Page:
Wouldn't it be great if we all ate exactly what we wanted and exercised only as much as we genuinely liked, yet still beamed with joy when we stepped on a scale? You know, like if there were some magical machine that just sucked all the fat out of all the foods we like, but still left them tasting delicious?
Alas, until that machine is invented (Nobel Prize 2050?!?), we are left to maintain our weight loss by exercising and actually paying attention to what we eat. For some, that means eating less. For others, maybe it means eating a lot of low-fat or fat-free foods. But given that there is no magical machine, how exactly do these fat-free cookies and cake lose their fat content?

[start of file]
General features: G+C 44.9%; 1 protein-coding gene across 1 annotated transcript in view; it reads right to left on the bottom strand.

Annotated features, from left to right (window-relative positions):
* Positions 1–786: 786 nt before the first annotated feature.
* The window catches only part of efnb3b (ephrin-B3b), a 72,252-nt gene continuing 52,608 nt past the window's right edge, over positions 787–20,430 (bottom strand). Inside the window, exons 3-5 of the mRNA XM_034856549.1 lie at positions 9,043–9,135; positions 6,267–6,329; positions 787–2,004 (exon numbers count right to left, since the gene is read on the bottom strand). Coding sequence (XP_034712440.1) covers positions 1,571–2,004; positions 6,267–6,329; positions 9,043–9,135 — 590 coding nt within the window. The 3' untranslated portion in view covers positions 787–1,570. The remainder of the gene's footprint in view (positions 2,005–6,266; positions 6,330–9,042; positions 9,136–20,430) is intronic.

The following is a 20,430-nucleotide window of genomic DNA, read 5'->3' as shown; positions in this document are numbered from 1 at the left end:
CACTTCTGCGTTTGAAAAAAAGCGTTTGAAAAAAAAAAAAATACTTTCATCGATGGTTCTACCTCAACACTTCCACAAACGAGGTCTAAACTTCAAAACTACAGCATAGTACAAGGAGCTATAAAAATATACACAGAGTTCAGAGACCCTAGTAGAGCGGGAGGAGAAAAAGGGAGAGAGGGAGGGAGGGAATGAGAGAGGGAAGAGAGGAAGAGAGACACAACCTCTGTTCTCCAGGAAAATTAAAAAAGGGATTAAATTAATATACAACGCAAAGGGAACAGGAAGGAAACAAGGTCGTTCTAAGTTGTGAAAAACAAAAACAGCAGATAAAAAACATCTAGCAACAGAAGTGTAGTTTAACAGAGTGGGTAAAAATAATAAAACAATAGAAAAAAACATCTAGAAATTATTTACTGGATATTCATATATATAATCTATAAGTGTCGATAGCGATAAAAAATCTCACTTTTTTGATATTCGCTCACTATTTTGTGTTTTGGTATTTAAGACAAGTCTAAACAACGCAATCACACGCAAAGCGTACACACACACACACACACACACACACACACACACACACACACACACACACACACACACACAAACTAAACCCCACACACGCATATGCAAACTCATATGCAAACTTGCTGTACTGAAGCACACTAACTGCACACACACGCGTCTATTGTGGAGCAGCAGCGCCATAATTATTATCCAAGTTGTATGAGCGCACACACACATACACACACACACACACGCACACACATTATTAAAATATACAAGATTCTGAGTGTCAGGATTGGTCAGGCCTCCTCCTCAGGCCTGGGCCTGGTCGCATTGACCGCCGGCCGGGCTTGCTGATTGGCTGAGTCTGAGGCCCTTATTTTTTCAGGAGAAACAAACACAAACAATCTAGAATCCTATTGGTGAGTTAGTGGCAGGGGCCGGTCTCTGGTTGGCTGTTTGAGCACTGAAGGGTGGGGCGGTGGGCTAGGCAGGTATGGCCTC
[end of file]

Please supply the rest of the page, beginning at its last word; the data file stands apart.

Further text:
First off, what is fat? We all know what it looks like in our food, but when you zoom in on the chemical structure, you'll find that all fats have in common long chains of carbon atoms, with some oxygen and hydrogen atoms thrown in to keep things interesting (see How Fats Work). The long carbon chains in fat molecules make it really hard for fats to dissolve in water, so generally to get them to dissolve, you need some sort of organic solvent, like chloroform or methylene chloride. You may first think that washing our fatty foods with one of these solvents would do the trick of removing the fat. It's a good thought. After all, that's often how they remove the caffeine from coffee and tea. But fat actually does a lot for our foods, and simply extracting or dissolving away the fat will leave us with foods that don't really resemble their original versions. Fat, of course, adds flavor, but also helps with texture, browning and even extending shelf life. So before we just get rid of the fat, we need to think about how to keep all that flavor and texture in the foods so they still taste good.